Do you write songs with specific people in mind?

You mean in terms of like, the subject matter?


Oh yeah. Not every time, but I’d say 80% of the time.

So, for example, is “Nice To Be Nowhere With You” about a specific person?

That’s actually more on the universal side of things. That line, someone said that to me and I wrote it down and thought, “That’s a great song title!” I think I wrote that down four years ago.

While working on this album, you took a trip to Greece, notably after November 8th, 2016. How much did the election of Trump make you wanna go off into a different world a little bit, and what did you find while you were there?

Well, to be fair, I was planning on doing something like that anyway, regardless of the outcome of the election. But I have to say, as soon as it happened, I was booking my flight.


I could’ve easily not come back, you know? I could’ve stayed much longer, too. I’ve had a long relationship with Greece, because my mother’s Greek-American. I started going there when I was about 20-years-old, but always more for like beach holidays and going to see family, and stuff like that, but not spending a huge amount of time in Athens. It was only in maybe the last seven years that I started playing shows there, but I’d only spend a night or two in Athens.

I developed these friendships from playing shows with other artists and musicians that and every year the friendships became stronger and stronger. I don’t know how to explain it without sounding kinda corny, but the city has this energy that I had never really felt before. You feel the weight of the history of the place, but it’s also so broken in so many ways because of the economic crisis. But it’s also so beautiful, and the light is so amazing, and people still kinda carry on like nothing is wrong in a lot of ways. This really vibrant night life, everyone eats dinner at 10 PM and stays up all night. I really just fell in love with the place.

How much did that time shape what you created on Rebound?

I didn’t actually write the album there. I didn’t record demos there. For me the hard work happened back at my desk where I sit at a table and that’s where I’ve written all of my songs, you know? I think I described it like a reconnaissance mission, or something, it’s just like a gathering of feelings and language and differences.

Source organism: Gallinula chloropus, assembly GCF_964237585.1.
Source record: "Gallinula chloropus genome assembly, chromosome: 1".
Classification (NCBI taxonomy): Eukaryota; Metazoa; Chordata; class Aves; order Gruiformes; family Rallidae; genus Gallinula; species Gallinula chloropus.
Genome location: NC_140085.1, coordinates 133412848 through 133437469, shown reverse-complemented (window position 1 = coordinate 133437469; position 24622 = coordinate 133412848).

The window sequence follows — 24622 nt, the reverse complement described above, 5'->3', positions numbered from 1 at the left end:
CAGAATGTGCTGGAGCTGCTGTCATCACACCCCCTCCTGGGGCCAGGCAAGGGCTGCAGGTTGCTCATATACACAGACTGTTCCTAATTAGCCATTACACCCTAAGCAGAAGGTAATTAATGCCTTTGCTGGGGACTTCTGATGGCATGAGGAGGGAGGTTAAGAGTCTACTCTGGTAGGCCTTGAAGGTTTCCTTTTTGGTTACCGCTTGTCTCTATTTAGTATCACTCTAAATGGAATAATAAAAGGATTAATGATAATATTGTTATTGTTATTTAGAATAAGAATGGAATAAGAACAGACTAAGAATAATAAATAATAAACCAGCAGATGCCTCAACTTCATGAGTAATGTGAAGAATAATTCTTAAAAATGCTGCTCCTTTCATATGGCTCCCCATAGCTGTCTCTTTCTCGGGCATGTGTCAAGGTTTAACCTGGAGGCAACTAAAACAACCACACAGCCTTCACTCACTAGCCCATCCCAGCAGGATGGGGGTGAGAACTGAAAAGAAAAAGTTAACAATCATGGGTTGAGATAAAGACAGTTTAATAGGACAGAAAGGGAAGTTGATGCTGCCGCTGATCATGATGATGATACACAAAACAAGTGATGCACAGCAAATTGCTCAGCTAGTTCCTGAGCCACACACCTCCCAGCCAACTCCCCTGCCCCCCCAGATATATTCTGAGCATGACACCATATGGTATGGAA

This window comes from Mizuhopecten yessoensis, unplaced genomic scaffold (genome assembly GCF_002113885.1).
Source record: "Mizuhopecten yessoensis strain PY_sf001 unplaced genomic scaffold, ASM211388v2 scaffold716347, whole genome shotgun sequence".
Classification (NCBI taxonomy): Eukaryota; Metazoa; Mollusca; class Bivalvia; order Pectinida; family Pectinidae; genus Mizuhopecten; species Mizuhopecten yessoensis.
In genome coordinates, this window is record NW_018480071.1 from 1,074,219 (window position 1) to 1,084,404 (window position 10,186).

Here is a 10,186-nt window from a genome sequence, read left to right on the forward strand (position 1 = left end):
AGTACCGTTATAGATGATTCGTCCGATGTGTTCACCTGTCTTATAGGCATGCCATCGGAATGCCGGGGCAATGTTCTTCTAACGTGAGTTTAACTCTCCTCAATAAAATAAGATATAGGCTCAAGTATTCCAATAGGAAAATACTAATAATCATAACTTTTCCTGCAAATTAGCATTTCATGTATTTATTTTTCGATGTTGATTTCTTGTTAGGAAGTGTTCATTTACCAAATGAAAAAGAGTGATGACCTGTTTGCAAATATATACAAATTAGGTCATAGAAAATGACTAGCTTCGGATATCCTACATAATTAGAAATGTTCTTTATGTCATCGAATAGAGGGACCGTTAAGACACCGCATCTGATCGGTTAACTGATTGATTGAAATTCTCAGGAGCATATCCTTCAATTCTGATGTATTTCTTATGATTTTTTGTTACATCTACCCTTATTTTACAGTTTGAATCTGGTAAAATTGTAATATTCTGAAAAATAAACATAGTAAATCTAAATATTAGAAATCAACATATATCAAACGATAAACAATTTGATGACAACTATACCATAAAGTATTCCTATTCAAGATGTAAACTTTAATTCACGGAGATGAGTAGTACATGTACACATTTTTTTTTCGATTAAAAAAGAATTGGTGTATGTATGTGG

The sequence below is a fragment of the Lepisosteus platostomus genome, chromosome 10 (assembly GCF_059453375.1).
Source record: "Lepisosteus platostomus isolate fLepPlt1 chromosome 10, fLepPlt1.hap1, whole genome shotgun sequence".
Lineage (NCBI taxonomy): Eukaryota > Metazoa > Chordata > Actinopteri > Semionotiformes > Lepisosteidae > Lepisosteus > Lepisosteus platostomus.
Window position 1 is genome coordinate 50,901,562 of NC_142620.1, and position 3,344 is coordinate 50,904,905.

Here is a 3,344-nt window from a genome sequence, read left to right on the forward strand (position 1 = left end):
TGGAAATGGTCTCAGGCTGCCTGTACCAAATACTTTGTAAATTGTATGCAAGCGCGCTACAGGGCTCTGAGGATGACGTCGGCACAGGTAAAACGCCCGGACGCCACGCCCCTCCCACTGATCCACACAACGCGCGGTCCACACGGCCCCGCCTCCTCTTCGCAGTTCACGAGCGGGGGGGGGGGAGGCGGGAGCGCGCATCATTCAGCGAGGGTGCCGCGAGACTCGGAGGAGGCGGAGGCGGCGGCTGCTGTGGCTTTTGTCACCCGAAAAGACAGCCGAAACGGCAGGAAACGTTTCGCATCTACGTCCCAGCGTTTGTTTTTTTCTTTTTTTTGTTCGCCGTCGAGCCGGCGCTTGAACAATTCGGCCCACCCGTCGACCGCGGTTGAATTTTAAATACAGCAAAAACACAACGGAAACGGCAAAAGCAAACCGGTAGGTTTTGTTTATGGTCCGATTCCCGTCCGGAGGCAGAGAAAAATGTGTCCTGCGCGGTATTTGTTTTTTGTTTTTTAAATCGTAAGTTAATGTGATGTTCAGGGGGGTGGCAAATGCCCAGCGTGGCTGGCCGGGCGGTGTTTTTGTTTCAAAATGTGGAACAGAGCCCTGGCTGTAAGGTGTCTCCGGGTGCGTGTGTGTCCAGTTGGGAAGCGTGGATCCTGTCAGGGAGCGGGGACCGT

Can you talk about the club Rebound in Athens that I believe inspired the name of the record?

It’s like this club that’s in a basement, and the neon sign has been out for probably 15 years. It’s really dark down there, and everyone’s chain-smoking. For me, it was like that kind of thing, maybe it still existed when I first moved to New York 18 years ago, but not really even then. It’s sort of that romantic notion of dark nightclub that I’ve read about in books, and I’ve seen in the movies, and I’ve seen on TV. You could imagine your musical heroes hanging out in places like this. I never really experienced that, you know?

What are some of your favorite ’80s electronic touchstones or some of those records from that kind of time period that maybe were informing what you were doing this go around?

I have none.


Yeah, that’s what’s so kinda funny about it. I just never listened to that kind of music. It was something I had to guess at. I mean, of course I’ve heard it. You hear it everywhere still, and I heard it at the time. For me, as a kid, I listened to ’50s, oldies music, and then classic rock up until 1991 when the “year punk broke,” but up until that time I didn’t really listen to contemporary music

So, you never had a Robert Smith phase?

No. I mean of course I appreciate The Cure and other bands, but I don’t own a single Cure album. And I’m not criticizing it, I’m just saying it’s never been my thing.

When people finally get to hear this record, what do you hope that they take away from it? What do you hope that people understand about you more as an artist, or as a person?

I want people to be able to use it, you know? Sometimes I feel kinda jaded and, you know, what is the point of making music in 2018 and trying to put it out in the world? Or trying to sell it even, which is like a joke. I hope that it’s still useful for people to hear contemporary music, and music made by their peers because it makes us all feel like we’re having a shared experience.

I’m kinda searching for new ways to do something that’s relevant and I hope people can use in some way, use in their life, like driving to the grocery store or recognizing a lyric and say, ‘Gosh, this is how I felt.’ I hope people recognize me as a songwriter in a way that maybe they haven’t before, and say like, ‘She likes this particular brand of song that’s different in some way, and not like what I hear everywhere else.’ I hope people come away with that notion of me.